Exp(B)

P-value

(Intercept)

2.899

0.054

2.795

3.006

18.163

<0.001*

Training grade of the operators

 Post-graduate Training Year III

−0.311

0.153

−0.608

−0.004

0.733

0.042*

 Post-graduate Training Year II

0.208

0.762

0.058

0.358

1.232

0.006*

 Post-graduate Training Year I

0.456

0.102

0.257

0.660

1.578

<0.001*

 Junior Hospital Dental Officer

0

1

 (Negative binomial)

0.192

0.024

0.151

0.245

  

\( \mathbf{\mathcal{X}} \) 2 (3) = 29.48, P < 0.001*

*statistically significant (P ≤ 0.05)

Discussion

The present study was conducted in a dental teaching hospital involving a relatively large number of patients (N = 347), but a limited number of clinicians (N = 12) – involving junior hospital dental officers and residents (post-graduates) undergoing specialist training in paediatric dentistry. Clearly this has limitation in generalising the results to the wider practice in the community. Nonetheless, it does provide a useful pilot of the feasibility of implementing the developed guidelines, and to determine the effectiveness of implementing the guidelines in terms of clinical practice.

There was a decrease in the number of patients seen by the clinical staff in the post-intervention phase (a drop of 90 patients). The clinical staff had less clinical sessions because of public holidays during the three-month period of post-intervention phase. Therefore, they saw less patients. Since evaluation of the clinical practice of the staff prior to and after the guideline implementation should be the same (a fixed period of three consecutive months), the difference in the number of patients seen in the pre- and post- intervention phases had to be accepted. The significant difference in the age of patients seen in pre- and post-intervention phases was related to the difference in age distribution of the two phases. This occurrence was by chance. There was no effect of age difference on the changes in clinical practice of the staff, as shown by the result of the regression analysis.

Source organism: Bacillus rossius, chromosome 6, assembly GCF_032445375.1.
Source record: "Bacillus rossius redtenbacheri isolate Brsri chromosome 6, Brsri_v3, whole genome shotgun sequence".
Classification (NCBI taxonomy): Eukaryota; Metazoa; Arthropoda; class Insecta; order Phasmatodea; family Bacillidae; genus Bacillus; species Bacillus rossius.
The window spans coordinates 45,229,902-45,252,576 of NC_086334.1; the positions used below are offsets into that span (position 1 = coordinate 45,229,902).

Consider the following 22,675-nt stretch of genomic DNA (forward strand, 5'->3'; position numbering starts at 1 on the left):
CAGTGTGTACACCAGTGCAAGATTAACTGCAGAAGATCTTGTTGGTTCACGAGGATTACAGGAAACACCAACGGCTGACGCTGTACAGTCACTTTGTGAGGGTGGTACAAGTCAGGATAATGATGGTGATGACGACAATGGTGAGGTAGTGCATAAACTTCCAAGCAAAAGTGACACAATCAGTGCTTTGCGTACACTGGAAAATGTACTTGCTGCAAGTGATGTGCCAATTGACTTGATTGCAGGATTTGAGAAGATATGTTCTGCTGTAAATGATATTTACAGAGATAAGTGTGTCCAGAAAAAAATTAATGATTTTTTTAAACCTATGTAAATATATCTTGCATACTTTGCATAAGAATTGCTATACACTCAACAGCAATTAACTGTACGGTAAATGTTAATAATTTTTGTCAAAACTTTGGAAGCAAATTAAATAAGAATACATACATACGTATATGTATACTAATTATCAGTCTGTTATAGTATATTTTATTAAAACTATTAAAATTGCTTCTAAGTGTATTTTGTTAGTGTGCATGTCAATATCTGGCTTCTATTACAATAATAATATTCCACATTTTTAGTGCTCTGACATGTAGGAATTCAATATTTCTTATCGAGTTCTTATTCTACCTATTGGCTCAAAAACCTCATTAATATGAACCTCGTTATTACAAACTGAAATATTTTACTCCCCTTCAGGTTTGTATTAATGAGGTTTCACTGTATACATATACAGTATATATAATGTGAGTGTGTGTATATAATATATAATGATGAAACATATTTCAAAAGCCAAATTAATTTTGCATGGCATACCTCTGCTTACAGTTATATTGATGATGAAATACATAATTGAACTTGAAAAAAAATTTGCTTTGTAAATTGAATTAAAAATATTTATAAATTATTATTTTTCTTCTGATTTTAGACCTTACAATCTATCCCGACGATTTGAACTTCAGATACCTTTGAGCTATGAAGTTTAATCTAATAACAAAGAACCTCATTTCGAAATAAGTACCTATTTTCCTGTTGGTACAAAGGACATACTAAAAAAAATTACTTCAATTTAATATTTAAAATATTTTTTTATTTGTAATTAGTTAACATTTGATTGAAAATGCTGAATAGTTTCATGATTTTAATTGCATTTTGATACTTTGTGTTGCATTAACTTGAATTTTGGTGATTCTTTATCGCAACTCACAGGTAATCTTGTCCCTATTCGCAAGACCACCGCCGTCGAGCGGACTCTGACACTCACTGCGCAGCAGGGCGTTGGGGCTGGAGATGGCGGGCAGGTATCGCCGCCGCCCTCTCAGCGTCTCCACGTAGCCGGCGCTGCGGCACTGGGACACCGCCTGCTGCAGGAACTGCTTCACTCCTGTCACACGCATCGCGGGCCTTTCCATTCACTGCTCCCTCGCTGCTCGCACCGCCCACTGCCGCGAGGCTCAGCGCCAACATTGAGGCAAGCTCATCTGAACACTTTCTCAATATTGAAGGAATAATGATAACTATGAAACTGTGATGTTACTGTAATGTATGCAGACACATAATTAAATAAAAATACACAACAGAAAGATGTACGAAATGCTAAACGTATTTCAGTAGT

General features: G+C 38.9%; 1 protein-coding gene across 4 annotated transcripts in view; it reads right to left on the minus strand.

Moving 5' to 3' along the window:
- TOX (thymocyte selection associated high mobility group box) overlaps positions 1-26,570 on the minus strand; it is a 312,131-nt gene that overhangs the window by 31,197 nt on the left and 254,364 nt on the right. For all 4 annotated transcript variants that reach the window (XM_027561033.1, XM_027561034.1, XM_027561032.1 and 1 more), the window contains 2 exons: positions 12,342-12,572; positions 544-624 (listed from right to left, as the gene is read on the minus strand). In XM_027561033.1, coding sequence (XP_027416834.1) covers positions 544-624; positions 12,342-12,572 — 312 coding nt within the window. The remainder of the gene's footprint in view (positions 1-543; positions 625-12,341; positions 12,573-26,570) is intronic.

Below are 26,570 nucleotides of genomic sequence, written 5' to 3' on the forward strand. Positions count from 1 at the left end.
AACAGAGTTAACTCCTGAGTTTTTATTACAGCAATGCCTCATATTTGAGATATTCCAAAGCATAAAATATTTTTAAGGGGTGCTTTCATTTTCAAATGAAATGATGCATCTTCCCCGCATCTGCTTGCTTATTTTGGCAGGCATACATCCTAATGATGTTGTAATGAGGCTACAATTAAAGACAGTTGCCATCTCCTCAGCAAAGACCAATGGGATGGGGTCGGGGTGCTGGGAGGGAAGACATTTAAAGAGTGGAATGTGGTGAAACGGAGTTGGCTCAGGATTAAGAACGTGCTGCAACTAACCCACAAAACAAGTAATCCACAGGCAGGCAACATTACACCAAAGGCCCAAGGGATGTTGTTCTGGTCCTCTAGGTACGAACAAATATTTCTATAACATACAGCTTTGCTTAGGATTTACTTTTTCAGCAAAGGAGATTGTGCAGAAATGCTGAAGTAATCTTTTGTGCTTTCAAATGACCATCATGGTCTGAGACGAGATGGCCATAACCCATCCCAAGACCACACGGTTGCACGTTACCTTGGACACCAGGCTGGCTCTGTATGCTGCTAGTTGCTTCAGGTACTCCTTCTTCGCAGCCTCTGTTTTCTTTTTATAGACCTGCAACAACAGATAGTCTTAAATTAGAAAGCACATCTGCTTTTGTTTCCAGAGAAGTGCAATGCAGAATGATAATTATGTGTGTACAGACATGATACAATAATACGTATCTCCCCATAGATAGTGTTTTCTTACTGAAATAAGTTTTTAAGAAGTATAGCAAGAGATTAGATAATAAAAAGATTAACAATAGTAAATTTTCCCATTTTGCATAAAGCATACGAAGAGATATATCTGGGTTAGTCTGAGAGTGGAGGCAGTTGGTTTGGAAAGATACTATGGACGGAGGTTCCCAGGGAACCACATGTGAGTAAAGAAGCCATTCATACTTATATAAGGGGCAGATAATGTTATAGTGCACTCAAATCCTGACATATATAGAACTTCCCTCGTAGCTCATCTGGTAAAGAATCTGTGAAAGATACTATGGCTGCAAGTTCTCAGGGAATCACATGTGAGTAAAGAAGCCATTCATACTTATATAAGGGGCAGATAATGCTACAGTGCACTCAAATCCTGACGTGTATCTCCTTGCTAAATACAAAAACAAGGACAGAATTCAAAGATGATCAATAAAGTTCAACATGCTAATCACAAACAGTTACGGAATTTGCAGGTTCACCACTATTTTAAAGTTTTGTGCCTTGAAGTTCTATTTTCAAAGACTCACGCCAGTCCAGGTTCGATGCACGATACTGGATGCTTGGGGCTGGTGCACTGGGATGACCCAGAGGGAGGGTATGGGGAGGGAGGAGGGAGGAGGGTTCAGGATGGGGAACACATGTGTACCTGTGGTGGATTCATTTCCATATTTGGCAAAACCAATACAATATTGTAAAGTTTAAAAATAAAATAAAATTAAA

In implementing guidelines, various multifaceted strategies have been considered to tailor implementation to the individual setting [2, 9, 1522]. In this study, the implementation was by way of interactive seminars with discussion and dissemination of the published guidelines in print and electronic forms. This is the most common strategy to disseminate clinical guidelines to date [8, 9]. Moreover, this approach is translatable to the widespread implementation of the guidelines among the dental practitioners in Hong Kong at a later time. Continuing professional education lectures can be organised to introduce the newly developed guidelines to the general dental practitioners. Electronic and printed copies of the guidelines can also be mailed and distributed to all dental practitioners in Hong Kong easily.

There was a significant improvement in caries risk assessment and caries diagnosis with respect to the clinical guidelines, providing evidence of guideline adherence. The majority of the patients in both phases (over 70 %) can be considered at high risk of caries, based on their mean dmft scores. Prior to the implementation of the guidelines, the practice of a formal caries risk assessment was not documented in any chart. However, post intervention, approximately half of the cases had a formal documentation of caries risk assessment. There was no significant difference in terms of period of recall intervals documented pre and post intervention. This, however, reflects the already established practice of frequency recall in that the vast majority were prescribed to be reviewed within 6 months. In terms of the use of radiographs, there was a significant improvement in the reported practice for caries diagnosis. However, there was no significant difference in the use of bitewing radiographs, but at both phases, the practice was high and there was a significant improvement in the timing/frequency of radiographs taken based on caries risk status.

Oral health behaviour is key to oral health and the role of diet and hygiene is acknowledged [23]. In terms of behaviour modification, there were significant improvements in the reporting of dietary advice. Of note, prior to guidelines implementation, the majority of patients charts did not have evidence specific to diet based on caries risk status; whereas post intervention, this was uncommon but evident among one in five of patients records. There was also an observed improvement in documented oral hygiene instruction and specifically with respect to the use of fluoride toothpaste and frequency of brushing. Nonetheless, advice on post-brushing habit remained low, but was higher post guidelines implementation. A welcome finding was a considerable increase in providing self-management goals for oral hygiene practice.

In terms of prescription of preventive measures, there were significant improvements post interventions. For example, the practice of using topical fluorides by way of fluoride varnish dramatically increased in line with evidence of its effectiveness [24]. The recommendation of xylitol containing products, while improved post guideline implementation was not common, this in part may relate to the limited focus and evidence with respect of xylitol-contained products until relatively recently [25]. Of note, recommending preventive measures to providing advice to caregivers was not practiced. This may reflect clinicians’ perceived role to be limited to that of the child.